What you need to know about the Abu Sayyaf
Levi A. So (philstar.com) - June 13, 2016 - 8:00pm
MANILA, Philippines (First published April 27, 2016 7:44 p.m.) — Canadian Robert Hall was beheaded by the Abu Sayyaf on Monday, June 13, making him the latest victim killed in its spate of kidnap-for-ransom activities.
Hall was one of the four captives taken from the Holiday Oceanview Samal Resort on Samal Island last September 2015 along with Canadian John Ridsdel, Norwegian Kjartan Sekkingstad and Filipina Marites Flor. Of the four, the first to be beheaded was Ridsdel after his P300 million ransom deadline lapsed last April 25.
Abu Sayyaf has gained notoriety for profit-driven activities like extortion and kidnap-for-ransom for more than a decade.
And experts said the group has evolved into a criminal gang with the decline in its ideologically-motivated attacks.
Behind the formation of this group was Libya-educated Islam preacher Abdurajak Abubakar Janjalani.
Funded by fundamentalist organization Al Islamic Tabligh, Abdurajak went to Saudi Arabia and Libya in the 1980s to learn Arabic and deepen his knowledge of Islam. There he got radicalized and reportedly met and fought alongside Osama bin Laden against the Soviet invasion of Afghanistan.
His experiences in the Middle East were influential in his desire of establishing an Islamic state in Mindanao.
When he returned to Basilan, Abdurajak broke away from the Moro National Liberation Front (MNLF) and created the Abu Sayyaf or “father of the swordsman” in 1991, naming it after Afghan resistance leader Professor Abdul Rasul Sayyaf.
He recruited other disaffected MNLF members, exploiting divisions within the group over government negotiations.


Historical neglect and injustice in Mindanao helped in the emergence of the Abu Sayyaf as an alternative to the MNLF and the Moro Islamic Liberation Front.
Data from Philippine Statistics Authority for the first semester of 2015 showed that 11 of the 20 poorest provinces in the country are in Mindanao. These are Lanao del Sur, Sulu, Sarangani, Bukidnon, Maguindanao, Sultan Kudarat, Zamboanga del Norte, Agusan del Sur, North Cotabato, Lanao del Norte, and Camiguin.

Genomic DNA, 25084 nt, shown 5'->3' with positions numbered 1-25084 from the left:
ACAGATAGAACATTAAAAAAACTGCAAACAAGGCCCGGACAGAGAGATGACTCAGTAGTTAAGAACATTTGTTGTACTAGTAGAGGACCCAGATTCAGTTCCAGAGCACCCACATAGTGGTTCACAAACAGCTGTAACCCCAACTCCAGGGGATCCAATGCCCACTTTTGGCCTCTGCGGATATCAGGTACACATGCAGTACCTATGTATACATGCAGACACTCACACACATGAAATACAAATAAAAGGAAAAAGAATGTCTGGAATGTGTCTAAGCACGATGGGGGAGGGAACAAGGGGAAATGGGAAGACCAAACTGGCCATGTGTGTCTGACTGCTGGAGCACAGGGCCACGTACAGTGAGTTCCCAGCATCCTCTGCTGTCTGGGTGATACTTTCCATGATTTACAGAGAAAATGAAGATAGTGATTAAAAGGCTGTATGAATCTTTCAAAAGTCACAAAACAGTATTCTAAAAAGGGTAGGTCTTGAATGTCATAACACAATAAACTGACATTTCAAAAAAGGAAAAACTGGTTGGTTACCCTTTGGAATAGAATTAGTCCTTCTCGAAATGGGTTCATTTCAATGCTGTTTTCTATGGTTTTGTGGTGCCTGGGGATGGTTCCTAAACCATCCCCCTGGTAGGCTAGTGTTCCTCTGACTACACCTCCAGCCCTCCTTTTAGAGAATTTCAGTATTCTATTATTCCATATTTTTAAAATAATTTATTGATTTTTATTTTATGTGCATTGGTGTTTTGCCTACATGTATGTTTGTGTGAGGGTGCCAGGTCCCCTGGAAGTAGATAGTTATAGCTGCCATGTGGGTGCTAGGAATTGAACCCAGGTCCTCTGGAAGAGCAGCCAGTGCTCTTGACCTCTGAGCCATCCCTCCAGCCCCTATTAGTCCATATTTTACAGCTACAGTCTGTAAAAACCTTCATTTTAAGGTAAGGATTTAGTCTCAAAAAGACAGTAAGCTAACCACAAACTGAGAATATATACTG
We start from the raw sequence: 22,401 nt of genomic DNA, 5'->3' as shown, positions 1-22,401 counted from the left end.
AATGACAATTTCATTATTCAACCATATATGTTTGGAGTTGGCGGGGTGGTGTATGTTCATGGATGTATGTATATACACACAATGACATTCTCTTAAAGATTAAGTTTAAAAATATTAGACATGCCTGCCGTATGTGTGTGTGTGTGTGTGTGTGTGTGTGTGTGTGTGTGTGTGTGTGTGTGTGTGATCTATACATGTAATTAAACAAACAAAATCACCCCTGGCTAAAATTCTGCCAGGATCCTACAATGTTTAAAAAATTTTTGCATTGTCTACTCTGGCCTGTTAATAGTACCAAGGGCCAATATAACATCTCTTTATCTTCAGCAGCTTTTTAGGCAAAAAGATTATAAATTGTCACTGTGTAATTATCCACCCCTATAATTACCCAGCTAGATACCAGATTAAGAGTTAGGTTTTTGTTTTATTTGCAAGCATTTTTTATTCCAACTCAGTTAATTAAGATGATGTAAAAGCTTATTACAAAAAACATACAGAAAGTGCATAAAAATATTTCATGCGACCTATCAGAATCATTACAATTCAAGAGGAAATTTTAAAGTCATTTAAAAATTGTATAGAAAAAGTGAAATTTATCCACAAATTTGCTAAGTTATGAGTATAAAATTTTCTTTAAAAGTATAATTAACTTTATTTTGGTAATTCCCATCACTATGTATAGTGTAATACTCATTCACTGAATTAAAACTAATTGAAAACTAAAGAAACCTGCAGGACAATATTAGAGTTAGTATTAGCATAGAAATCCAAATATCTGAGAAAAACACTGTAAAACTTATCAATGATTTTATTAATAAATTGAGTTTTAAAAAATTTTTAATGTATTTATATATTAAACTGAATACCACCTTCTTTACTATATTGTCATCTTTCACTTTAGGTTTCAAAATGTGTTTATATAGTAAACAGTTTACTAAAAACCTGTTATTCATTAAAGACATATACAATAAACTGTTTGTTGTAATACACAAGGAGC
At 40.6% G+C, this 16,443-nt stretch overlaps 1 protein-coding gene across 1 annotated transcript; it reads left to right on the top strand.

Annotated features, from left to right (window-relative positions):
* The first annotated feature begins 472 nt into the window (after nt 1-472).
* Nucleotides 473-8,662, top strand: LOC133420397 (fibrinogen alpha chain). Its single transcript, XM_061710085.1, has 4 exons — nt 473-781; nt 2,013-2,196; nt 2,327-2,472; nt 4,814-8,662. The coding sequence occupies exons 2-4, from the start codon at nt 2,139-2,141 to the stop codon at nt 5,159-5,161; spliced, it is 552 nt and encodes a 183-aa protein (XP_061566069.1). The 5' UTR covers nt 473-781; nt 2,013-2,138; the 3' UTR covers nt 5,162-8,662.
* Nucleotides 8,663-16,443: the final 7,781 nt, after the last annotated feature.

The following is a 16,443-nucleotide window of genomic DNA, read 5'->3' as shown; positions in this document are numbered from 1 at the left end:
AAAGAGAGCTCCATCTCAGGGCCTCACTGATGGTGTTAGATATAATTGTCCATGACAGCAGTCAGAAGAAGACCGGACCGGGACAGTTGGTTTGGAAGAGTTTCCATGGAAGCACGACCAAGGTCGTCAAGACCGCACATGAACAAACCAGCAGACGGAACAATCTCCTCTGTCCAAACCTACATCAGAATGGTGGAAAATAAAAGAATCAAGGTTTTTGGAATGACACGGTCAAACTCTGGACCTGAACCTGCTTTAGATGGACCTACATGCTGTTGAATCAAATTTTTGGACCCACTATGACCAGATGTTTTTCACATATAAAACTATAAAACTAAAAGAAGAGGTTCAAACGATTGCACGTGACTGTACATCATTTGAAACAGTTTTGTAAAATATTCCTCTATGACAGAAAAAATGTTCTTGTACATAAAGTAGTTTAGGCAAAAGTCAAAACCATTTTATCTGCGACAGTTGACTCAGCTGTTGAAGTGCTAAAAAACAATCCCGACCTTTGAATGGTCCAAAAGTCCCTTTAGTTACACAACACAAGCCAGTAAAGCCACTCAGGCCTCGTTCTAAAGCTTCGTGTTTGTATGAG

Of the three Islamic separatist groups in the Philippines, the Abu Sayyaf may be the smallest but it is also the most extreme.
Soon after it was established, the Abu Sayyaf executed major attacks targeting Christians, government troops, and foreigners. It was listed as a terrorist organization by the US Department of State in 1997 and by the Australian National Security in 2002.
In 2001, the United Nations Security Council listed it as having associations with the Al-Qaeda, bin Laden or the Taliban.
Abu Sayyaf experienced a big blow in 1998 when Abdurajak was killed in a police shootout in Basilan.
Two factions were formed after his death. One was headed by Galib Andang alias Commander Robot and the other by Abdurajak’s brother Khadaffy.
The subsequent killings in 2005 and 2006 of these two leaders in clashes with government forces along with the deaths of other key figures led to the further fragmentation of the terror group.
It has become a loose group of 400 members, according to US estimates, with clan-based factions.
Abdul Basir Latip, the key financial officer of Abu Sayyaf, was also captured in 2009. He was in charge of moving funds from Al Qaeda to the Abu Sayyaf.
As funding from foreign sources declined in mid-1990s, it turned to kidnap-for-ransom and extortion to make money.

According to international security analyst Rommel Banlaoi, Abu Sayyaf membership rose 13 percent from 2014 to 2015 as it has money to offer to potential recruits. He said this in an interview over ANC.

Where they are

The group trains and operates in the Zamboanga Peninsula and in the islands of Basilan, Jolo, and Tawi-Tawi.
Banlaoi said the Basilan faction of the Abu Sayyaf is more involved in Islamic propagation activities, while the Sulu faction is more involved in kidnap-for-ransom and extortion activities.
The Basilan faction led by Isnilon Hapilon also pledged allegiance to ISIS, a rival of Al Qaeda. But Defense Secretary Voltaire Gazmin said there is no formal ISIS organization in the Philippines.


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